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I ran a GLS random effects regression on some NBA data in Stata, and I was told that it was wrong because I didn't use mixed effects model. This may every well be the case, but I was quite confused by the explanation. Here is what I did using Stata:

  • Dependent variable is team win's and independent variables is different types of opponent shooting data.

  • Paneled data using xtset to account for the different NBA seasons

  • Ran robust xtreg for both fixed and random effects
  • Hausman test had a high chi^2, so I stayed with the GLS random effects regression.

If this is incorrect, please let me know so I can fixed this. I always thought that the mixed effects model was for logistic regressions when my dependent variable was categorical. I was told that I did not take into account this team grouping structure within your analysis, but the Group Variable was the teams.

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  • $\begingroup$ Some people think that a mixed effects model is always the right approach. It might be, but I don't see why it should be in this case. However, it's best to try many different models and compare the results, rather than just one. $\endgroup$
    – Paul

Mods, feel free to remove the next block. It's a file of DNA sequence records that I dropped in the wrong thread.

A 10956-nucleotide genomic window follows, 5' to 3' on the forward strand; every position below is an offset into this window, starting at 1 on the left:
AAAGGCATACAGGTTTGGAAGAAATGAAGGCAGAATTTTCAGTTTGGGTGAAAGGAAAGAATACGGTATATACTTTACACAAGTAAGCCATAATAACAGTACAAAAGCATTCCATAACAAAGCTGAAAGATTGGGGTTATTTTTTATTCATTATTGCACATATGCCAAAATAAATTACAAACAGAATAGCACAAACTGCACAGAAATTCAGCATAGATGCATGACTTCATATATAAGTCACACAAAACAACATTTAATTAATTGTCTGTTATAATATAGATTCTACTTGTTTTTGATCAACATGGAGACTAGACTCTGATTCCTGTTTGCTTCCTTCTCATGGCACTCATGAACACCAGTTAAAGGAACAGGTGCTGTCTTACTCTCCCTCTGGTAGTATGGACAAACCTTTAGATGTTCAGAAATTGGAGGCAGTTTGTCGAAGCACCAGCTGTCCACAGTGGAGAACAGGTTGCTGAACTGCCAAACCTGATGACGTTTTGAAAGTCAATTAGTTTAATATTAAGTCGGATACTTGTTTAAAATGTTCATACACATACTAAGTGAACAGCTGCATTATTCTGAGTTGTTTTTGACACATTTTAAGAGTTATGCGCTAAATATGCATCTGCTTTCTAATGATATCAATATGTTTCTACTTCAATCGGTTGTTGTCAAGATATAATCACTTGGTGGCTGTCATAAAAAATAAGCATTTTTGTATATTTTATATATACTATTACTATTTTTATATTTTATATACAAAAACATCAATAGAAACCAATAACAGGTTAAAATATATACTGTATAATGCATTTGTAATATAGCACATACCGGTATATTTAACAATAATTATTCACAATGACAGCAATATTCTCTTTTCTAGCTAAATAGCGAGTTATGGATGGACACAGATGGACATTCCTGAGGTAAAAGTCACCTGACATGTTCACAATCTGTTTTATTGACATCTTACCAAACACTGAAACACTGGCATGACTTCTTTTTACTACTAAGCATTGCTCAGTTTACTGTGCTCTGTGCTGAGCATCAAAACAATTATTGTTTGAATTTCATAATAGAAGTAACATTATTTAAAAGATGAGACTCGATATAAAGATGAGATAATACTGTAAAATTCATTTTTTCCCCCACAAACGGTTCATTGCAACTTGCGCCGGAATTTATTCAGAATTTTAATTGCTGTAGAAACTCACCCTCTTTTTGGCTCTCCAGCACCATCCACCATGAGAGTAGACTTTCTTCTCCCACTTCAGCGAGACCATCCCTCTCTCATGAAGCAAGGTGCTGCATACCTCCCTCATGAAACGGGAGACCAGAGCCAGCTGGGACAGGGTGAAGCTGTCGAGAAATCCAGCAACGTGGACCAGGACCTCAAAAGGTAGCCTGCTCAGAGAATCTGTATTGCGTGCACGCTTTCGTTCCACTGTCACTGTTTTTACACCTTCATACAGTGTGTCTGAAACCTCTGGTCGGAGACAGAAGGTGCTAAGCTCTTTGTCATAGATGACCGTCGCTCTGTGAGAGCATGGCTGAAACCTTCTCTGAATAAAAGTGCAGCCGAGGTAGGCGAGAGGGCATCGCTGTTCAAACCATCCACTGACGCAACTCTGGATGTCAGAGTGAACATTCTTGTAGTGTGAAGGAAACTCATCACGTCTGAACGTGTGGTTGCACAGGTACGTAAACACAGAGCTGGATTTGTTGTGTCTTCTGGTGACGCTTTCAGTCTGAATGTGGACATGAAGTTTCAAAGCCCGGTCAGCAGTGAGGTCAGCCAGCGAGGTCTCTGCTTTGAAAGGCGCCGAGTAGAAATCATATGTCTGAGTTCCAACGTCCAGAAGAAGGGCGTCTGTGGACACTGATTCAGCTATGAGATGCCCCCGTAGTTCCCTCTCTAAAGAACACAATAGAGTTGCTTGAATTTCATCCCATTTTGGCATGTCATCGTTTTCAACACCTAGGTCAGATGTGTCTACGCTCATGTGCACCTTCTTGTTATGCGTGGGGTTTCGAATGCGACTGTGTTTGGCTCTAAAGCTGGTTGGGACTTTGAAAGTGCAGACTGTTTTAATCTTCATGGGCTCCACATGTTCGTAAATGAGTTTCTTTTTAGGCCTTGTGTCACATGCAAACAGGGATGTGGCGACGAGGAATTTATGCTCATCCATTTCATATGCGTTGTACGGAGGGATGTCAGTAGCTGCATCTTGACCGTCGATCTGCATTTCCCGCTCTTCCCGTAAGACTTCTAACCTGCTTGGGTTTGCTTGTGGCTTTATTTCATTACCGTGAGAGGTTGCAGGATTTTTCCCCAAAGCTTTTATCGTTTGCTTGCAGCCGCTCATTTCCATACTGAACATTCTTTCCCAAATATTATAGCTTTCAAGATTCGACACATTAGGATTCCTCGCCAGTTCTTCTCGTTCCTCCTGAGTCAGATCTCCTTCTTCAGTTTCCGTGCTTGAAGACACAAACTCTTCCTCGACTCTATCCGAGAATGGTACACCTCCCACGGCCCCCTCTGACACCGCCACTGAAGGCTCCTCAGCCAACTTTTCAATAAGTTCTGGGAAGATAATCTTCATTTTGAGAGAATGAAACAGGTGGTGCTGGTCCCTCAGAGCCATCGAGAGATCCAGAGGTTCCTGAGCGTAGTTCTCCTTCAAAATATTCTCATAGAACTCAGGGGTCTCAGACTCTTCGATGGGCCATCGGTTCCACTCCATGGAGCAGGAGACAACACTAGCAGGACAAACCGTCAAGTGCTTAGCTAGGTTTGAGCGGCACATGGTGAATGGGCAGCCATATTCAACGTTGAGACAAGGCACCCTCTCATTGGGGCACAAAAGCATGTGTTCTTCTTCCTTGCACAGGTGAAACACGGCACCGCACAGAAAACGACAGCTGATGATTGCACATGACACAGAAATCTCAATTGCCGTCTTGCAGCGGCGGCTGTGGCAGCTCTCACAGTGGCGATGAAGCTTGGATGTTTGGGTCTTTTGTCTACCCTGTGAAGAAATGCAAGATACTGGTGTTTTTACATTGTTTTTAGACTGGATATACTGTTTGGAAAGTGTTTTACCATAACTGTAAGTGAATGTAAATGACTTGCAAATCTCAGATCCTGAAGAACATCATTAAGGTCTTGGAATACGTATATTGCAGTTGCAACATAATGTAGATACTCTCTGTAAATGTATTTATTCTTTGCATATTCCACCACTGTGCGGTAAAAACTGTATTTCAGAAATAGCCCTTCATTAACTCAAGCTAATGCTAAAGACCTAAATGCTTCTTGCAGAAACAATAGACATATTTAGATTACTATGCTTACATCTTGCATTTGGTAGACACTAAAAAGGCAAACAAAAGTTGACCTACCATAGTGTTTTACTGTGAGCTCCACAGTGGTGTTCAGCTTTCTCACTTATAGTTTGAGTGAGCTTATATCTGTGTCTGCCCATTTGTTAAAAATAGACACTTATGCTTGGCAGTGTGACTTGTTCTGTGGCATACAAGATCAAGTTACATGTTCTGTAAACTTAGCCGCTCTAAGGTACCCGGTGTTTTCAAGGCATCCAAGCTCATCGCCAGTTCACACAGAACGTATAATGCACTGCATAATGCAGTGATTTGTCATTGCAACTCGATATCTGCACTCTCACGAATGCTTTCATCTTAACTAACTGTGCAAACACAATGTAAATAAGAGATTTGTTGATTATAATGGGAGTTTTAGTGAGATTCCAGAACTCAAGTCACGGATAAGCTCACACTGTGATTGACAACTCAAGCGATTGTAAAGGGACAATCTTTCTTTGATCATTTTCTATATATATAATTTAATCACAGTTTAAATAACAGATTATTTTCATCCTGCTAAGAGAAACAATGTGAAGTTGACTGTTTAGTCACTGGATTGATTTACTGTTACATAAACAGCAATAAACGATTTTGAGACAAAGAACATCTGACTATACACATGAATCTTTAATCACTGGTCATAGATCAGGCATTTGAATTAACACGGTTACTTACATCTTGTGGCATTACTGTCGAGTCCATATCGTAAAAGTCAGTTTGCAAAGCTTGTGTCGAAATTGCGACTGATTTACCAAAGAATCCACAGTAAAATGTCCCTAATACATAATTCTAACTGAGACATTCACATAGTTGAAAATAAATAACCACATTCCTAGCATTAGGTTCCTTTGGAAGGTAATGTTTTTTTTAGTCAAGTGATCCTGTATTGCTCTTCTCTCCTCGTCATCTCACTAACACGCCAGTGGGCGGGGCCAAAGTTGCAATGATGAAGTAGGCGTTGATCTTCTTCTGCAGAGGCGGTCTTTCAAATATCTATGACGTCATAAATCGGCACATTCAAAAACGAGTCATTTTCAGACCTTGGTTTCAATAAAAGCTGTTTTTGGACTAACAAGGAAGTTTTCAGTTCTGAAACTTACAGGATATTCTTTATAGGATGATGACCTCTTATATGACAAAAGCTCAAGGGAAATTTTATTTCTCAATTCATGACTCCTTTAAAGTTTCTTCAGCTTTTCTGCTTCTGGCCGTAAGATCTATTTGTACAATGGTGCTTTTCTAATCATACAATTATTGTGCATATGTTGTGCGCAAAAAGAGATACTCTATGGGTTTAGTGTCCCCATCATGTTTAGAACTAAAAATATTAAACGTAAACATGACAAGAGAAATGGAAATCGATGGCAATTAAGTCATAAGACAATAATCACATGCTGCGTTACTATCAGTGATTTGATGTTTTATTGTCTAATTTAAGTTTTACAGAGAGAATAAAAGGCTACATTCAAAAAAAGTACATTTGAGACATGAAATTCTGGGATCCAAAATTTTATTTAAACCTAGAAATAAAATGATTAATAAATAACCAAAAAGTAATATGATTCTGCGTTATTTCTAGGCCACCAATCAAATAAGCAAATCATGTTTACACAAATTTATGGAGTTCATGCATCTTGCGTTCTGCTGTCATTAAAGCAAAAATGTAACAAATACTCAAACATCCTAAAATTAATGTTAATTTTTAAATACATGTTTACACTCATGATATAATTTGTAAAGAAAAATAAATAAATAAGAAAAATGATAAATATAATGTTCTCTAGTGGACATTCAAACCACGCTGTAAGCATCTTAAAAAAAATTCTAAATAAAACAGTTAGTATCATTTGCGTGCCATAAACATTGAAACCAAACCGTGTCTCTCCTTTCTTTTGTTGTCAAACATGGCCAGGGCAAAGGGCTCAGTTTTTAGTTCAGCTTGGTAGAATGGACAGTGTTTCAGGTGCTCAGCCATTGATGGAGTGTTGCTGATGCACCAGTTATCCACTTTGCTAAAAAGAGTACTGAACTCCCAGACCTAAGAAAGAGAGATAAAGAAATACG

Jan 18, 2017 at 16:04
  • $\begingroup$ @Paul thank you so much for this answer. I do have a followup question if you do not mind. In my xtreg, I need to add i.year to take into account the different NBA seasons? $\endgroup$
    – user28062
    Jan 18, 2017 at 16:18
  • $\begingroup$ Is this a duplicate of datascience.stackexchange.com/questions/16387/… ? $\endgroup$
    – Spacedman
    Jan 18, 2017 at 16:26
  • $\begingroup$ @Spacedman it is because I am desperate for an answer. I will remove it now. My issue may be that I forgot to do something, but I am still unsure. $\endgroup$
    – user28062
    Jan 18, 2017 at 16:28

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I always thought that the mixed effects model was for logistic regressions when my dependent variable was categorical

This is not true at all. We use mixed effects, in particular random intercepts when we have clustered data, such as repeated measures on individuals, or sampling within clusters such as schools, or regions, or countries. It is certainly not the only approach - instead we can use Generalised Esitmating Equations, or just fit fixed effects for the grouping variable, but when there are a large number of groups, and we can justifiably consider their "effect" to be normally distributed and uncorrelated with the residual error or the fixed effects, a mixed effects model is often very attractive.

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